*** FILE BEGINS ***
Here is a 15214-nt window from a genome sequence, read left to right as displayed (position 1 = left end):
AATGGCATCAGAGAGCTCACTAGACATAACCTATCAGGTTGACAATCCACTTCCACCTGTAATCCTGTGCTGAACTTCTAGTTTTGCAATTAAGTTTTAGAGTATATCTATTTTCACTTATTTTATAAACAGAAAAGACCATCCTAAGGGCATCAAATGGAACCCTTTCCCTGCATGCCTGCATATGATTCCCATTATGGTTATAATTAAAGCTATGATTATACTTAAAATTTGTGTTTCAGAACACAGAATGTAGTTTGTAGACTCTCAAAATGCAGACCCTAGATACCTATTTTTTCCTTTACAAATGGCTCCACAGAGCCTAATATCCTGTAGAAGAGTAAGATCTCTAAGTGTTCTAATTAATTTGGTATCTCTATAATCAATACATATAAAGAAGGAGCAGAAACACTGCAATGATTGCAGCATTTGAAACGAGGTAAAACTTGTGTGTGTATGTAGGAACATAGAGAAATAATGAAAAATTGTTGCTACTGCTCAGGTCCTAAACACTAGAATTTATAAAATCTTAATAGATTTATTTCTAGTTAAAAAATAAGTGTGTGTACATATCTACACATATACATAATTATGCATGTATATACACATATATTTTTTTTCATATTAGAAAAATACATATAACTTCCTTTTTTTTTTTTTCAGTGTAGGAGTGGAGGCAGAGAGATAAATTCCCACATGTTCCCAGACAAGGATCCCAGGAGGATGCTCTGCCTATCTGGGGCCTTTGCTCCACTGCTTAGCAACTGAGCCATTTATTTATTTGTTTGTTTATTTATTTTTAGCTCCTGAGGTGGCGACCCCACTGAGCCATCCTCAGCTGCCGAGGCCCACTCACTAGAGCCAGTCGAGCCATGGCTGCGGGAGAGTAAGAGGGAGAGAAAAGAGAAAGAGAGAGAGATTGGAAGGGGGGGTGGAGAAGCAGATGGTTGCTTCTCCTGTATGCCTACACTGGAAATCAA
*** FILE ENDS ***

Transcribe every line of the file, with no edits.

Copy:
Here is a 15214-nt window from a genome sequence, read left to right as displayed (position 1 = left end):
AATGGCATCAGAGAGCTCACTAGACATAACCTATCAGGTTGACAATCCACTTCCACCTGTAATCCTGTGCTGAACTTCTAGTTTTGCAATTAAGTTTTAGAGTATATCTATTTTCACTTATTTTATAAACAGAAAAGACCATCCTAAGGGCATCAAATGGAACCCTTTCCCTGCATGCCTGCATATGATTCCCATTATGGTTATAATTAAAGCTATGATTATACTTAAAATTTGTGTTTCAGAACACAGAATGTAGTTTGTAGACTCTCAAAATGCAGACCCTAGATACCTATTTTTTCCTTTACAAATGGCTCCACAGAGCCTAATATCCTGTAGAAGAGTAAGATCTCTAAGTGTTCTAATTAATTTGGTATCTCTATAATCAATACATATAAAGAAGGAGCAGAAACACTGCAATGATTGCAGCATTTGAAACGAGGTAAAACTTGTGTGTGTATGTAGGAACATAGAGAAATAATGAAAAATTGTTGCTACTGCTCAGGTCCTAAACACTAGAATTTATAAAATCTTAATAGATTTATTTCTAGTTAAAAAATAAGTGTGTGTACATATCTACACATATACATAATTATGCATGTATATACACATATATTTTTTTTCATATTAGAAAAATACATATAACTTCCTTTTTTTTTTTTTCAGTGTAGGAGTGGAGGCAGAGAGATAAATTCCCACATGTTCCCAGACAAGGATCCCAGGAGGATGCTCTGCCTATCTGGGGCCTTTGCTCCACTGCTTAGCAACTGAGCCATTTATTTATTTGTTTGTTTATTTATTTTTAGCTCCTGAGGTGGCGACCCCACTGAGCCATCCTCAGCTGCCGAGGCCCACTCACTAGAGCCAGTCGAGCCATGGCTGCGGGAGAGTAAGAGGGAGAGAAAAGAGAAAGAGAGAGAGATTGGAAGGGGGGGTGGAGAAGCAGATGGTTGCTTCTCCTGTATGCCTACACTGGAAATCAA